Modi has found the way, almost, but there is no evidence to suggest that he is interested in the ‘abrogation’ of Article 370. Rather, it appears that he wants to set in motion a process that would lure Kashmir to India.
How can Modi hate Nehru when he is reluctant to overturn that man’s central ideas, or even his mistakes, as Modi has sometimes interpreted the ideas? The ‘institutions’ that Nehru built, especially scientific and educational, appear to be very dear to Modi. Even when Modi announced the death of the Planning Commission, he did so with respect: “I believe that when the Planning Commission was constituted, it was done on the basis of the circumstances and the needs of those times. In recent years, the Planning Commission has contributed to the growth of the country in its own way. I respect that, I am proud of that, but the prevalent situation in the country is different....”
Some point to the rivalry between Nehru and Vallabhbhai Patel, Modi’s apparent hero, as another reason why he has disdain for Nehru. People do hate the arch-enemies of their heroes. People hate Gandhi because they love Ambedkar, or they love Subhas Chandra Bose, or for that matter hate Sachin Tendulkar because they love Sourav Ganguly.
But then, despite their squabbles, by the standards of male rivalries, Nehru and Patel come across as mutual admirers. Patel’s finest qualities have been best expressed in Nehru’s words. Also, let’s be honest. To imagine Modi seething privately at Nehru for diminishing Patel is somewhat amusing. It is not a given that Modi, in reality, has any heroes.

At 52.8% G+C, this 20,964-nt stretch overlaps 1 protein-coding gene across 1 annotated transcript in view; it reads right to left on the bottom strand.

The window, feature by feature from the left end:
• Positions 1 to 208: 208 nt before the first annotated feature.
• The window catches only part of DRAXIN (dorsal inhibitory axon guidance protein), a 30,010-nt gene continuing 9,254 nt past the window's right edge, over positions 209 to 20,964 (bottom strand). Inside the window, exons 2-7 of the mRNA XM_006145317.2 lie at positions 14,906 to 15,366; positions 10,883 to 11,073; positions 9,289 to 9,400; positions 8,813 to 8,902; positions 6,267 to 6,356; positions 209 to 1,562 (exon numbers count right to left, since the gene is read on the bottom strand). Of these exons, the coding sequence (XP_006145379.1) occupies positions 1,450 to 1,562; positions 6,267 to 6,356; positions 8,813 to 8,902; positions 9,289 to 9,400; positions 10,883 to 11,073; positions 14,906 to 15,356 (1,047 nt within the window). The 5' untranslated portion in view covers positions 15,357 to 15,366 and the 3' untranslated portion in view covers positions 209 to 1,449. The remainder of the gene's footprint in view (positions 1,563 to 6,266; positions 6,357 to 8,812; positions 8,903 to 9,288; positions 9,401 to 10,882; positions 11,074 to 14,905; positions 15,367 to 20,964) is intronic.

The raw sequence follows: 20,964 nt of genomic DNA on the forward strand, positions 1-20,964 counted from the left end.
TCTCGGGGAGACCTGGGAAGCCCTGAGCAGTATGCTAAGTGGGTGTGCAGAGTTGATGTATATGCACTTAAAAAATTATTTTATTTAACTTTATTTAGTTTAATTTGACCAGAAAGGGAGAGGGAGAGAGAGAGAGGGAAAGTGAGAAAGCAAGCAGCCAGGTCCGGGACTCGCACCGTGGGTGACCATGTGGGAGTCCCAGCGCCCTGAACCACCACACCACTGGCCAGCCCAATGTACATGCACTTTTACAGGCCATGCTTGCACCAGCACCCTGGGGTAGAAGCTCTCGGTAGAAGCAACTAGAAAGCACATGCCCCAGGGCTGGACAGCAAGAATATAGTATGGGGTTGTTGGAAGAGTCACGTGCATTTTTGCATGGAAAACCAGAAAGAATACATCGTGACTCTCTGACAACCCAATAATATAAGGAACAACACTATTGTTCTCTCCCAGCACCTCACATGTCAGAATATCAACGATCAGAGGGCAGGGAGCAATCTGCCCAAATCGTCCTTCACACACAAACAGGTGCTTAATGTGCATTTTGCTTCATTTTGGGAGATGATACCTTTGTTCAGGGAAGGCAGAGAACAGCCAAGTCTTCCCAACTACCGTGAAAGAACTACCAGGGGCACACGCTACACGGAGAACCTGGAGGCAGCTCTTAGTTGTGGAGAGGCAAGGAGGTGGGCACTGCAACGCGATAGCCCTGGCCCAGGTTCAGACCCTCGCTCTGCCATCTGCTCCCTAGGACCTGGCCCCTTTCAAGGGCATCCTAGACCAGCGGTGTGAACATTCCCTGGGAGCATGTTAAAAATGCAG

Is it possible that Modi blames Nehru for his own, proclaimed poverty in his formative years? After all, Nehru’s disrespect for commerce, his phoney and confused economic policies and his almost criminal neglect of primary education and healthcare marinated most of India in poverty while enriching a few. But first an elementary question: Was Modi poor?
Even though Modi has marketed his tea-selling act very well, he was not as poor as he has made himself out to be. He was without doubt from a modest background, but he was more fortunate than most Indians, especially in the ’50s and ’60s. Modi, from all evidence, was from a provincial, middle-class background. He lived in a small home that his family owned, he never starved and he had access to education. A bitter childhood longing that he talks about in his biography concerns the wish for electricity, which even the wealthy of Vadnagar did not possess.
But the important question is that as a boy raised in a small town in Nehru’s new Indian republic, what would have become of Modi if he had not sought refuge in politics? Exactly what became of almost anyone of his generation who was not rich, connected, proficient in English or highly educated. Modi would have amounted to nothing much. But then he can only thank Nehru for providing him his circumstances. Modi’s provincial life, and meanderings through Hindu nationalism, are in the very core of his personality. For Modi to hate Nehru for his social circumstances is to hate himself.
(Manu Joseph is a journalist and the author of the novel The Illicit Happiness of Other People.)